Pierre Reverdy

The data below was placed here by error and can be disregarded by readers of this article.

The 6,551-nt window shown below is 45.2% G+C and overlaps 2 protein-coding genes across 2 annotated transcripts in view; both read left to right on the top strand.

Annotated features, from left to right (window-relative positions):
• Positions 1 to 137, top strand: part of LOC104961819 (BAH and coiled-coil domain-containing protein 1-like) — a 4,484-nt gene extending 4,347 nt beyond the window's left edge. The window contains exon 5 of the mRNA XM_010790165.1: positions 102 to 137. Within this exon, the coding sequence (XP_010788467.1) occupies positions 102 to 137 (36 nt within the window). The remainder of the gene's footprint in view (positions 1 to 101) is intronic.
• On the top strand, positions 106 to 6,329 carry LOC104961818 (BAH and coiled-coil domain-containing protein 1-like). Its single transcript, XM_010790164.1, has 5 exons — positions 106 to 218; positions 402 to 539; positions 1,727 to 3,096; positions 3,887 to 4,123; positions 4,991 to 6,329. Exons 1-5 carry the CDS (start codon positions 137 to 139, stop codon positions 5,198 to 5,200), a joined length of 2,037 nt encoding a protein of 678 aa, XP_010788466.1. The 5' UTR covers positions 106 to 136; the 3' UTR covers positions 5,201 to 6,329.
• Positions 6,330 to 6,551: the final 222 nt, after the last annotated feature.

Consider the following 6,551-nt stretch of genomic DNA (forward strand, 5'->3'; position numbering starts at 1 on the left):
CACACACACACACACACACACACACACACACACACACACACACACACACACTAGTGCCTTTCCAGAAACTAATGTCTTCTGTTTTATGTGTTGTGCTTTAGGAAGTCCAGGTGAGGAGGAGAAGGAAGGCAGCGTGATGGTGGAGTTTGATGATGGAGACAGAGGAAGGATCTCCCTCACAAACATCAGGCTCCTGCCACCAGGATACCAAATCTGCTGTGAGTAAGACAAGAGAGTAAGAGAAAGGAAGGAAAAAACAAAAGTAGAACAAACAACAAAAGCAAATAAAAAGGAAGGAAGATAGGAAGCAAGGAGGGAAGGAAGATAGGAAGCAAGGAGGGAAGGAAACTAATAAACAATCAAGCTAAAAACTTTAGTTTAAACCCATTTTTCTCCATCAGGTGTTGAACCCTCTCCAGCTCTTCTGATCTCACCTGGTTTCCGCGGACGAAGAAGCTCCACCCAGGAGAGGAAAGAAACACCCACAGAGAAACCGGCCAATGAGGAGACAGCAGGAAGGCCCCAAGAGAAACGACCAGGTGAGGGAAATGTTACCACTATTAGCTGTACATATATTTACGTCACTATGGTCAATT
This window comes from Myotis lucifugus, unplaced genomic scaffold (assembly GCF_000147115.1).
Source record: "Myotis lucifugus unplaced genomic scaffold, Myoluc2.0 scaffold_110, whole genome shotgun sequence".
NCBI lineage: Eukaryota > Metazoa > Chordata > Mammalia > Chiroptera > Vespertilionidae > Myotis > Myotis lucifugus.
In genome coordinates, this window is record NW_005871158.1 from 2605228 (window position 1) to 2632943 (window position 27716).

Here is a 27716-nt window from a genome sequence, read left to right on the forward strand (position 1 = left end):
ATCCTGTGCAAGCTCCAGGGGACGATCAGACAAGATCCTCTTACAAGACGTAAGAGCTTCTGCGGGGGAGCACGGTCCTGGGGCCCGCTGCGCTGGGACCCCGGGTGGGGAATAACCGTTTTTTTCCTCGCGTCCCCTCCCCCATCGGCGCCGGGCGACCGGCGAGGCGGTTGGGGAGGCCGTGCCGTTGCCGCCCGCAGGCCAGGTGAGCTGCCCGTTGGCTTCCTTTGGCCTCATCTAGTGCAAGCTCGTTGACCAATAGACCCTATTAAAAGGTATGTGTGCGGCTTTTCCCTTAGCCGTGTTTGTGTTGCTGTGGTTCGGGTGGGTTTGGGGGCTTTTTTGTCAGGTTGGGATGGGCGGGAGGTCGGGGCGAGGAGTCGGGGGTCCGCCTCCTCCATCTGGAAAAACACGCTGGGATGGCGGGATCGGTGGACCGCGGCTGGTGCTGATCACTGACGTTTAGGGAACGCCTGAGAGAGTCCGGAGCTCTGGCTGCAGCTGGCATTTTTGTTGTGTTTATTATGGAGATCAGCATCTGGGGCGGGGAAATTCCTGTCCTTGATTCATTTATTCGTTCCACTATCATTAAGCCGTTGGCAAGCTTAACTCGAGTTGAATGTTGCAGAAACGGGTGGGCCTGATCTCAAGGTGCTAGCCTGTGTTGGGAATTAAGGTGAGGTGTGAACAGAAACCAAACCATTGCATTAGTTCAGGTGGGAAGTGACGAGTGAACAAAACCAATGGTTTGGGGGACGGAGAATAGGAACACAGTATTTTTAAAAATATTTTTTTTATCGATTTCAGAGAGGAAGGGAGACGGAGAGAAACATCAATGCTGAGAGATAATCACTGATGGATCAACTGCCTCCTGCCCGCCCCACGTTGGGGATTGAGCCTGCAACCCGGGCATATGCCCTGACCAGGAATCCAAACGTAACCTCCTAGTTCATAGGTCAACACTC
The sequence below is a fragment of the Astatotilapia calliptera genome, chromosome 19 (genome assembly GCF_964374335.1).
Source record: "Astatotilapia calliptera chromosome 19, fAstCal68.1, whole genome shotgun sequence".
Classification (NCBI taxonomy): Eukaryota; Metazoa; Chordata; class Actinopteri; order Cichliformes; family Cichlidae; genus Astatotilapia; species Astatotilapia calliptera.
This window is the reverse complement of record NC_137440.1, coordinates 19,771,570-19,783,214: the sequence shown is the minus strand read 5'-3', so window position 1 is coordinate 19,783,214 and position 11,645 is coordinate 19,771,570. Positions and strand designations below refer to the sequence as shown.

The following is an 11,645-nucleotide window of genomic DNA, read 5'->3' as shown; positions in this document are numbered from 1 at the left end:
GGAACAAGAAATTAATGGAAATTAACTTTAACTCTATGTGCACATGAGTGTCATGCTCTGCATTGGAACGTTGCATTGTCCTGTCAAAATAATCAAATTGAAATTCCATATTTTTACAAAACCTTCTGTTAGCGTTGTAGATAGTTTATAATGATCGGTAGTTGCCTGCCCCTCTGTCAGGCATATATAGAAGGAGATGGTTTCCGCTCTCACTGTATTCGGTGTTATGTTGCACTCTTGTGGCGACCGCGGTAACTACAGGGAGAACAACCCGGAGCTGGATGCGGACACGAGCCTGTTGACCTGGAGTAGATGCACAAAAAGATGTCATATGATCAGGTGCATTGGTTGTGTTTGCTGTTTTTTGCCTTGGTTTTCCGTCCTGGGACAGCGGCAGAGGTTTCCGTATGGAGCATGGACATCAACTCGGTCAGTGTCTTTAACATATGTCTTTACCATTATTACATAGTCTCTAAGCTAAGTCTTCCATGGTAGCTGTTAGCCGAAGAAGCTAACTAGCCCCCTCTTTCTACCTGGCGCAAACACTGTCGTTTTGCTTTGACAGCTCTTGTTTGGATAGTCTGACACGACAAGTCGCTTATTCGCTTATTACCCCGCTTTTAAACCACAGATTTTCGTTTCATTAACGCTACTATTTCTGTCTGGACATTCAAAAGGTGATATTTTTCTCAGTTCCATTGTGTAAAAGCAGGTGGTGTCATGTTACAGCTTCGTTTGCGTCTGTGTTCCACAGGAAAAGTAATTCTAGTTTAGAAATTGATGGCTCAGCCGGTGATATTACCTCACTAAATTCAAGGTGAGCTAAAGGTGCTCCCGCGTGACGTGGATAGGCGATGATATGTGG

Pierre Reverdy (1889–1960) was born in Narbonne, France in 1889. After his arrival in Paris in 1910, he became friends with Picasso, Braque, Juan Gris, Max Jacob and Apollinaire. Although never a part of the Surrealist movement, he was declared by Andre Breton to be “the greatest poet of his time,” in the first Surrealist Manifesto. Reverdy also created the highly influential journal Nord-Sud in 1917. After his conversion to Catholicism in 1926, he gradually withdrew from public literary life and left Paris for rural Solesmes, to live near the Abbey de Solesme where he continued to write. He continued this secluded existence, with occasional forays into Paris and abroad, until his death in 1960. In addition to his many books of poetry, Reverdy published three volumes of notebooks, two early novels, a collection of stories and a study of Picasso. His poetry in English can be found in various journals, but principally in the books: Selected Poems, translated by Kenneth Rexroth (New Directions, 1969) and Selected Poems, translated by Mary Ann Caws, Patricia Terry, and John Ashbery (Wake Forest University Press, 1991). Several other translations by Ron Padgett and others may be found in the Asheville Poetry Review, (10 Great Neglected Poets of the 20th Century, Vol. 7, No. 1, 2000). Also of interest: The Random House Book of 20th Century Poetry, edited by Paul Auster (Bilingual Edition, Random House, New York, 1984).

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